Manuel de Falla y Matheu was a Spanish musician and composer. He is remembered alongside Isaac Albeniz and Enrique Granados as one of the most important Spanish composers of the post-modern era. He was even featured on Spain’s 100-pesetas banknote during the 1970’s.
Manuel de Falla was born on November 24, 1876 in Cadiz, Spain as Manuel Maria de los Dolores Falla. Falla was first introduced to the piano by his mother when he was about seven years old, and at the age of nine, Falla was given formal piano lessons by Eloisa Galluzo. However, these lessons were soon cut short as Galluzo decided to become a nun. Even so, Falla continued his piano lessons with Alejandro Odera, and later with Enrique Broca, with whom he also studied harmony and counterpoint. At the age of fifteen, he founded two journalistic magazines, titled “El Burlon” and “El Cascabel”. However, it was at the age of seventeen that he decided to turn his attention to music completely. It was said that the decision came after he had been overwhelmed by a concert of Edvard Grieg’s compositions.
In 1896, Falla moved to Madrid and enrolled at the Real Conservatorio de Musica y Declamacion. At the Conservatorio, Falla had the honor of studying under Felip Pedrell and José Tragó. In 1899, he won first prize at a piano competition in his school. During this time, Falla composed many piano works, including “Medolia”, “Romanza para violinchelo y piano”, “Nocturno para piano”, “Serenata andaluza para violin y piano” and “Serenata Andaluza y Valz Capricho para piano”. He premiered the latter most work at the Ateneo de Madrid. He also participated in the Madrid Royal Conservatory Competition, where he premiered his “Allegro de Concierto”. Falla gathered plenty of attention after he premiered his one-act opera titled “La vida breve”, which was awarded the first prize in the Real Academia de Bellas musical competition. In order to promote the opera, Falla travelled to Paris, London, Brussels and Milan, on a journey which would help him meet musical legends such as Igor Stravinsky and Claude Debussy. In fact, Falla lived in Paris between 1907 and 1914, he only returned to Madrid after the outbreak of World War I.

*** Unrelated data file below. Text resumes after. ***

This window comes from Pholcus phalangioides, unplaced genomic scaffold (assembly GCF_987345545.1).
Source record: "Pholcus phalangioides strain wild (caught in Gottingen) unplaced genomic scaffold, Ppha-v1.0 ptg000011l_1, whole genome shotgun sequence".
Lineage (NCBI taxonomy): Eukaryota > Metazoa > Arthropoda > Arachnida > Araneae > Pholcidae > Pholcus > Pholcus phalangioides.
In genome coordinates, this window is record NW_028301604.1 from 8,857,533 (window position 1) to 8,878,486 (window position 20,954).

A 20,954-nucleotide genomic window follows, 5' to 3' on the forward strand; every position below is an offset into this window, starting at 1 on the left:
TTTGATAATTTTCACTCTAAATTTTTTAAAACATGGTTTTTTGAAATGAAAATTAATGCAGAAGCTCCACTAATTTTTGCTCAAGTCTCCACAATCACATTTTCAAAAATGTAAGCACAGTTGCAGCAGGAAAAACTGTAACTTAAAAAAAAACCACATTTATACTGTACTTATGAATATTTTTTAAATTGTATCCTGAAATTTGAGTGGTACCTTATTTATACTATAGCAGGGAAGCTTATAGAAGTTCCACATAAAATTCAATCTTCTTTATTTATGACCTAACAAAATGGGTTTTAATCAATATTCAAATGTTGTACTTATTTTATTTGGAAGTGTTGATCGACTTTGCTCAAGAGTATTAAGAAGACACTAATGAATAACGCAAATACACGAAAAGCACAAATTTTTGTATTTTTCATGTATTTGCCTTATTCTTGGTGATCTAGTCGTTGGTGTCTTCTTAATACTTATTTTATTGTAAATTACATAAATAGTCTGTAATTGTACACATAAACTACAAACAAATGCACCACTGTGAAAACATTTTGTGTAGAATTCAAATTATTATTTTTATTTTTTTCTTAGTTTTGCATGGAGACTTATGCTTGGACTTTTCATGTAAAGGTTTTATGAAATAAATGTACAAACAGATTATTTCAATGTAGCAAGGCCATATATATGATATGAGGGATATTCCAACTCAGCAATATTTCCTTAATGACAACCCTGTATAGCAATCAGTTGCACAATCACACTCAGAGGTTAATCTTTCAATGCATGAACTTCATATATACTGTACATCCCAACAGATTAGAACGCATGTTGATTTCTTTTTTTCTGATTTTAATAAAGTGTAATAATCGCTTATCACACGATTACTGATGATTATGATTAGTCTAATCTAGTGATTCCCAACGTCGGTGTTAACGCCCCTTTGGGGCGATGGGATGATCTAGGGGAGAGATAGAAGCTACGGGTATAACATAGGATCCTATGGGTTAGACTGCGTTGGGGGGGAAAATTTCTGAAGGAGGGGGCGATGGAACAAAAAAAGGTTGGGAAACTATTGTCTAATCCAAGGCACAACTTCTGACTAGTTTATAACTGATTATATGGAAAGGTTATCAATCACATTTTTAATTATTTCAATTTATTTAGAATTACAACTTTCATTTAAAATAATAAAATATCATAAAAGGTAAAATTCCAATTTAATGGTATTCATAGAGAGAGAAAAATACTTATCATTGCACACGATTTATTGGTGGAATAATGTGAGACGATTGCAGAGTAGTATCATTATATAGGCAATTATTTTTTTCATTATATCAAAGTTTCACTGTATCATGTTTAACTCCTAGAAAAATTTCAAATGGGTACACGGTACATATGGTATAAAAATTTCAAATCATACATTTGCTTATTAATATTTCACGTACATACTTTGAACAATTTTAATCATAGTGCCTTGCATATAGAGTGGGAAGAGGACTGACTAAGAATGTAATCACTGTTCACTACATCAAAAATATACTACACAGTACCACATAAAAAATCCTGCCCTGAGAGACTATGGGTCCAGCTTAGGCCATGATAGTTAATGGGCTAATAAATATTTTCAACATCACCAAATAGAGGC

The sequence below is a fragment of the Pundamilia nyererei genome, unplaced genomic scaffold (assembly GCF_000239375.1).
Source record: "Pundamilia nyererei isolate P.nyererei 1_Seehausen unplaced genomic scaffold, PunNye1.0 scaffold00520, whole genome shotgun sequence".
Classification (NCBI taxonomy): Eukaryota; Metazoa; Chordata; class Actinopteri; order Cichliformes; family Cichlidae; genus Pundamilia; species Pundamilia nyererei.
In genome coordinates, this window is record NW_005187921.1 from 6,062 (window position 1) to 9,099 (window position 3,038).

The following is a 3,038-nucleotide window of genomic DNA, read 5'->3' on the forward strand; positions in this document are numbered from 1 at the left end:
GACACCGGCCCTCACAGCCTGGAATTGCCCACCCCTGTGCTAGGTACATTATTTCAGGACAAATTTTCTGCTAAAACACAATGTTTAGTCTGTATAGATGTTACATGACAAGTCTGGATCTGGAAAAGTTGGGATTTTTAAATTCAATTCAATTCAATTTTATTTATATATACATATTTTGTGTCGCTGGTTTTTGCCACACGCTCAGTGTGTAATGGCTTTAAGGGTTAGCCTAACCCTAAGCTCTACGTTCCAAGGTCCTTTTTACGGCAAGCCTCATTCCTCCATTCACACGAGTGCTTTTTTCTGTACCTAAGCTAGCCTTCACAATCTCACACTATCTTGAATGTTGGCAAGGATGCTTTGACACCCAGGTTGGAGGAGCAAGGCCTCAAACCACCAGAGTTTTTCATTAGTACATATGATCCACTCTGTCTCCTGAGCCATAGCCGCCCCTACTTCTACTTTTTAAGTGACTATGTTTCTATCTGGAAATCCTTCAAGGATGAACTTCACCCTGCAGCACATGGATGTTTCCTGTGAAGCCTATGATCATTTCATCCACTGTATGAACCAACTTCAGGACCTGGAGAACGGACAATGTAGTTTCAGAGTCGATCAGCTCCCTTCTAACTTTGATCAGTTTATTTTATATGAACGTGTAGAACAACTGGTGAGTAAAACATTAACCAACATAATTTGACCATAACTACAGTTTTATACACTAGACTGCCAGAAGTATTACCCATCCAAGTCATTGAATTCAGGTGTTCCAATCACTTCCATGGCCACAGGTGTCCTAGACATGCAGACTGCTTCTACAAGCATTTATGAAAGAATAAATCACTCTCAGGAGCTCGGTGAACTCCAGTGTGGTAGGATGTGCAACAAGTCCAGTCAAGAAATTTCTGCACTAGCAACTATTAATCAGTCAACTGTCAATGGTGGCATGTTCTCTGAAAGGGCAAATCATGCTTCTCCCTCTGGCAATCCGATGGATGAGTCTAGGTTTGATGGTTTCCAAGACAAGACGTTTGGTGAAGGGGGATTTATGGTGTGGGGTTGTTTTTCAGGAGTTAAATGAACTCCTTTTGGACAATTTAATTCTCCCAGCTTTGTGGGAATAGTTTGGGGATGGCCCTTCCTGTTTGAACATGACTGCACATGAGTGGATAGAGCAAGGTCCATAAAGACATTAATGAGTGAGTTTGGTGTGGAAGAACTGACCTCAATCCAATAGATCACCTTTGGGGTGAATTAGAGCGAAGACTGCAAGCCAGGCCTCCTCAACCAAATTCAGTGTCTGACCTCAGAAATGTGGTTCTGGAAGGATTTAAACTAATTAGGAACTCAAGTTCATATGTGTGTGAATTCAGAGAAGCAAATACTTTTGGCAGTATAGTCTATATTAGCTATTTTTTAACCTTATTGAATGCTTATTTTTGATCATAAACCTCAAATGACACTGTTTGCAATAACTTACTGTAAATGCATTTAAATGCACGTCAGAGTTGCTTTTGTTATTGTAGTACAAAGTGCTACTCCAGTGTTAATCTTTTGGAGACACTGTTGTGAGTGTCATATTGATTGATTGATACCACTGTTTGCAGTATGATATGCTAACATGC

Upon his return from Paris, Falla wrote two ballets and a nocturne. Of these, the ballet “The Magistrate and the Miller’s Wife” involved the great Russian art critic, Serge Diaghilev, and even Pablo Picasso himself. Falla then moved to Granada in 1921 for unknown reasons. There, he organized the highly renowned flamenco celebration, “El Concurso del Cante Jondo” in 1922. He also published his “Harpsichord Concerto” in 1926 and his puppet opera, “El Retablo de Maese Pedro” in 1923. These were very important works for the harpsichord, as these were the first ever works that intended to include the harpsichord in a full orchestra.
Falla then started work on a large-scale orchestral cantata which he titled “Atlantida”. Unfortunately, the work remained unfinished till his death. The work was later finished by Ernesto Halffter. In 1939, Falla moved to Argentina after the Spanish civil war had been decided in favor of Francisco Franco. There, Falla was named a Knight of the Order of King Alfonso X of Castille in 1940.
Manuel de Falla died due to cardiac arrest on November 14, 1946 in Alta Gracia, Argentina.